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Water Chillers & Boilers?


DonTx
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Every once in a while I get a condo here that has a chiller & boiler operated HVAC system (at least I think that's it).

These units usually have drop ceilings and there will be an A coil somewhere with a valve that you turn one way for heat and the other way for A/C (best I remember). Boiler (and chiller?) are centrally located to serve a group of units.

Can someone point me in a direction to find out more about these systems? Any advice on what to watch for when checking them out?

Donald

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Don,

Use the manufacturers name and model number to do a google search.

I don't know about your state, but here in Michigan they are STATE inspected and certified.

Whatever you do, don't be turning any valves, and don't show anyone what to turn. These things are best left to the experts.

George

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Amen George.

The older systems consisted of a 2-pipe system. You had to wait for system to cool down after the boiler was running before starting the chiller - pop a relief valve and dump a whole bunch of freon. Some of the larger complex have centrifugal chillers and these are a beast unto themselves. Suction pressure is measured in vacuum and the head pressure runs about 5#. These systems also have cooling towers that need attention. The newer systems might be 4-pipe (which will allow you to run a/c at the same time as the heat) but these are far and few between, to costly to install.

Anyone with less than 10 years of pure HVAC service tinkering with these is asking for trouble.

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Hi,

Don't know if it is the same system, because it's been so long, but I had one in a downtown highrise condo a few years ago that sounds like this one.

It consisted of an A coil inside an air handler with water circulating through it. Turn it to hot and water from the central gas boiler in the basement circulated to the unit and through the coil. A blower in the air handler forced air through the A-coil to heat the home.

Turn it to cold and cold water that circulated through a coil inside a central AC plenum was cooled and then passed through the A-coil to send cold air into the home. It was equipped with a condensate pan and drain as well, but had no refrigerant circulating through the system inside the condo. In truth, the A coil had two separate sets of lines running through it, not one as in an AC system or Heat pump.

Since it very rarely makes it into the 90's here in the hottest part of the year, the occupants of this building said that this unit made their homes very comfortable in summer here.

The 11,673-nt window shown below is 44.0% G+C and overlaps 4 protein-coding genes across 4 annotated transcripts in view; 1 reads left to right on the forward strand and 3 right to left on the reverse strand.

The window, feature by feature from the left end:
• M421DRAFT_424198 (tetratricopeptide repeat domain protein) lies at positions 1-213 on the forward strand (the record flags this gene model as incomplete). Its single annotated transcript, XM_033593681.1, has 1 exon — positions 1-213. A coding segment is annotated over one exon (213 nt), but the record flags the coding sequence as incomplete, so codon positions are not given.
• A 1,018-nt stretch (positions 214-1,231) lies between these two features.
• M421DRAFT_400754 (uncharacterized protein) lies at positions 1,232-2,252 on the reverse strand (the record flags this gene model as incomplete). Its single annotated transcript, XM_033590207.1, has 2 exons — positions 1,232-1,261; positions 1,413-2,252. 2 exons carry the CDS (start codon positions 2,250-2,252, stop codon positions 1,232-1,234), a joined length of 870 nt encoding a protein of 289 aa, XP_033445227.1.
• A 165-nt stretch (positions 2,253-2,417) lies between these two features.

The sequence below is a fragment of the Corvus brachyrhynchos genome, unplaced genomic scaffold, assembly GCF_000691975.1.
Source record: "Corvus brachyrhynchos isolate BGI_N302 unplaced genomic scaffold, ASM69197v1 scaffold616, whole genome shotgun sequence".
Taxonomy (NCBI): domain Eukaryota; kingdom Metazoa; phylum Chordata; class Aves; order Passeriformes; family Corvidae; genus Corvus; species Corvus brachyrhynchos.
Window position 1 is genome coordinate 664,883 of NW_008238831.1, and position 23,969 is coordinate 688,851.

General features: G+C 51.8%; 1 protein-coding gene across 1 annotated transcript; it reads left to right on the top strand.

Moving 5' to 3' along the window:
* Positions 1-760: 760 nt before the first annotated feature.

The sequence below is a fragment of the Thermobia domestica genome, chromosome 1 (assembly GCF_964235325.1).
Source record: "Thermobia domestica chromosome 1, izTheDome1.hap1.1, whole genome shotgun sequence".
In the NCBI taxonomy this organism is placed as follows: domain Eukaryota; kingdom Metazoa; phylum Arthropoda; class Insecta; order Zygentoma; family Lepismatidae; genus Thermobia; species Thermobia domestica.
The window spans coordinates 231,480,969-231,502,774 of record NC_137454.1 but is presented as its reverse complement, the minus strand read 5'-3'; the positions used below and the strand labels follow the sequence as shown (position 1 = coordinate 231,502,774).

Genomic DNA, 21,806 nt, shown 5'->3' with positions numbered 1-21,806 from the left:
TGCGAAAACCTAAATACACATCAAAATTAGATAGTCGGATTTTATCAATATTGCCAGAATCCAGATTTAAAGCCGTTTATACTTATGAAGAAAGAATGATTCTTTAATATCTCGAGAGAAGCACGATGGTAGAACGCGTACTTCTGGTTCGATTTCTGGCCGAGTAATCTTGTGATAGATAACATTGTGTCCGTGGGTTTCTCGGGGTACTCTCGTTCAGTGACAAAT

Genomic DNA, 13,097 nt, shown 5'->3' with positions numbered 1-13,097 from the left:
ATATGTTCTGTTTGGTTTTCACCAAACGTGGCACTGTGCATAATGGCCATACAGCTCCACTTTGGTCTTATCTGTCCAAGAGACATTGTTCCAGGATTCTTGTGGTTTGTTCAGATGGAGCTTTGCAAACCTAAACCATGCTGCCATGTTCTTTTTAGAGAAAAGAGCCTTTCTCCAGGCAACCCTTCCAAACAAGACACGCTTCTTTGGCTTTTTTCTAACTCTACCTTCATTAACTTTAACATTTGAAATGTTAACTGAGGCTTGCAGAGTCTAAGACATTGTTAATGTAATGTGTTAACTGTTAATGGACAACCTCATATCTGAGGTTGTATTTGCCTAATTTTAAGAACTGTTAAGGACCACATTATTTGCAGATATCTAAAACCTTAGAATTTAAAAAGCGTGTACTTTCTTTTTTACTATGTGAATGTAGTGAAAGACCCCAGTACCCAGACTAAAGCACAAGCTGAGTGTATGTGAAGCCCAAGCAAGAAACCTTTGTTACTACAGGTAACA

ONE TEAM - ONE FIGHT!!!

Mike

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Mike, THAT'S THE ONE!

The several I've seen have a boiler or 'who knows what' at a central location somewhere in the basement or complex. The ones I've seen are in a high rise of apartments that were turned into condo's. The management would not allow me access to the guts of the building so it was easy to disclaim it and point the finger at the building maint. people. I was more than happy to do that.

George, Terence, et al, would this type of system that we're talking about be inspected by the state as well? The unit that is coming up is a condo unit built in 1966.

Thanks,

Donald

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Don,

It would be a state issue here in Michigan. My state also affixes an official inspection sticker. Look for one of those if you can't get any information from the State of Texas or their web site.

You might also want to check with your own insurance carrier to see if they have any "keep away from ..... whatever" clause.

Let us know what you find out.

George

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I have two boilers at my shop and all commercial boilers must be inspected each year where I live. The fee for this mandatory inspection is 150 bucks per boiler.

EVERY year I have to add some control or change another one to a new different type of device. I have so many safety devices on these things I have to say a prayer each day to get em fired up. I shouldn't say this out loud, but no one's ever called the fact that they sit on the floor in a vehicle repair shop where there's flammable liquids everywhere you look. But when the building's ablaze I'm secure in the knowledge that my boilers have manual re-set high limit switches.

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